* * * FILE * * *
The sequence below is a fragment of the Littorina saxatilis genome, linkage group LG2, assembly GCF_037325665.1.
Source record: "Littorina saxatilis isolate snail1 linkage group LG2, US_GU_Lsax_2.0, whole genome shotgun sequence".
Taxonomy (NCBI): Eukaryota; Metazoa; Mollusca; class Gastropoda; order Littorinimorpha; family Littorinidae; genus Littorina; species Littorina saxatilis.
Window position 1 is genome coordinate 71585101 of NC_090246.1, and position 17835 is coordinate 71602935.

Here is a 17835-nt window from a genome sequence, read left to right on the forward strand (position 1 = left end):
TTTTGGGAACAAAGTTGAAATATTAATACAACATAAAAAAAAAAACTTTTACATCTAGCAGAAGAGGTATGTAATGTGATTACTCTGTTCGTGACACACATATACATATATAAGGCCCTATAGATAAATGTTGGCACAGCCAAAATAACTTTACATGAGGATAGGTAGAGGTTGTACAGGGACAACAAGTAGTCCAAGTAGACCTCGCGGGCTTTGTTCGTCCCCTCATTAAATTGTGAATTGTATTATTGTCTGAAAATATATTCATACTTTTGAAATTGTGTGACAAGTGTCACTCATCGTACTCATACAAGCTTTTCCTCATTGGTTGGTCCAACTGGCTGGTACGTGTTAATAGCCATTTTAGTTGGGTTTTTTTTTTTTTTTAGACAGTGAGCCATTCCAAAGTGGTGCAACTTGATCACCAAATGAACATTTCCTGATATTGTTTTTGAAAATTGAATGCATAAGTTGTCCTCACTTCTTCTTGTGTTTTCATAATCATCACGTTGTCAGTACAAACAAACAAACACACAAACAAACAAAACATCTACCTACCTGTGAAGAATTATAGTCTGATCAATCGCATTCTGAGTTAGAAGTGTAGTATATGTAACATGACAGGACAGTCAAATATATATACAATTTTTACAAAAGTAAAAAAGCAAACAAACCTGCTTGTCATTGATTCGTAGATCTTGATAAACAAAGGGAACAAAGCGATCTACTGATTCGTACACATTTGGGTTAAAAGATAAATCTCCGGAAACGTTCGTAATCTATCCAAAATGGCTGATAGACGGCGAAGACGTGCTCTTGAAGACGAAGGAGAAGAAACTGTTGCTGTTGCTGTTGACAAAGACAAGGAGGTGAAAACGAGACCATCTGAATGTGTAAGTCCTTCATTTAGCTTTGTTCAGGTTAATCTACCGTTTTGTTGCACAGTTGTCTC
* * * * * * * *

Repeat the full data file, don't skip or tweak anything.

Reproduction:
The sequence below is a fragment of the Littorina saxatilis genome, linkage group LG2, assembly GCF_037325665.1.
Source record: "Littorina saxatilis isolate snail1 linkage group LG2, US_GU_Lsax_2.0, whole genome shotgun sequence".
Taxonomy (NCBI): Eukaryota; Metazoa; Mollusca; class Gastropoda; order Littorinimorpha; family Littorinidae; genus Littorina; species Littorina saxatilis.
Window position 1 is genome coordinate 71585101 of NC_090246.1, and position 17835 is coordinate 71602935.

Here is a 17835-nt window from a genome sequence, read left to right on the forward strand (position 1 = left end):
TTTTGGGAACAAAGTTGAAATATTAATACAACATAAAAAAAAAAACTTTTACATCTAGCAGAAGAGGTATGTAATGTGATTACTCTGTTCGTGACACACATATACATATATAAGGCCCTATAGATAAATGTTGGCACAGCCAAAATAACTTTACATGAGGATAGGTAGAGGTTGTACAGGGACAACAAGTAGTCCAAGTAGACCTCGCGGGCTTTGTTCGTCCCCTCATTAAATTGTGAATTGTATTATTGTCTGAAAATATATTCATACTTTTGAAATTGTGTGACAAGTGTCACTCATCGTACTCATACAAGCTTTTCCTCATTGGTTGGTCCAACTGGCTGGTACGTGTTAATAGCCATTTTAGTTGGGTTTTTTTTTTTTTTTAGACAGTGAGCCATTCCAAAGTGGTGCAACTTGATCACCAAATGAACATTTCCTGATATTGTTTTTGAAAATTGAATGCATAAGTTGTCCTCACTTCTTCTTGTGTTTTCATAATCATCACGTTGTCAGTACAAACAAACAAACACACAAACAAACAAAACATCTACCTACCTGTGAAGAATTATAGTCTGATCAATCGCATTCTGAGTTAGAAGTGTAGTATATGTAACATGACAGGACAGTCAAATATATATACAATTTTTACAAAAGTAAAAAAGCAAACAAACCTGCTTGTCATTGATTCGTAGATCTTGATAAACAAAGGGAACAAAGCGATCTACTGATTCGTACACATTTGGGTTAAAAGATAAATCTCCGGAAACGTTCGTAATCTATCCAAAATGGCTGATAGACGGCGAAGACGTGCTCTTGAAGACGAAGGAGAAGAAACTGTTGCTGTTGCTGTTGACAAAGACAAGGAGGTGAAAACGAGACCATCTGAATGTGTAAGTCCTTCATTTAGCTTTGTTCAGGTTAATCTACCGTTTTGTTGCACAGTTGTCTC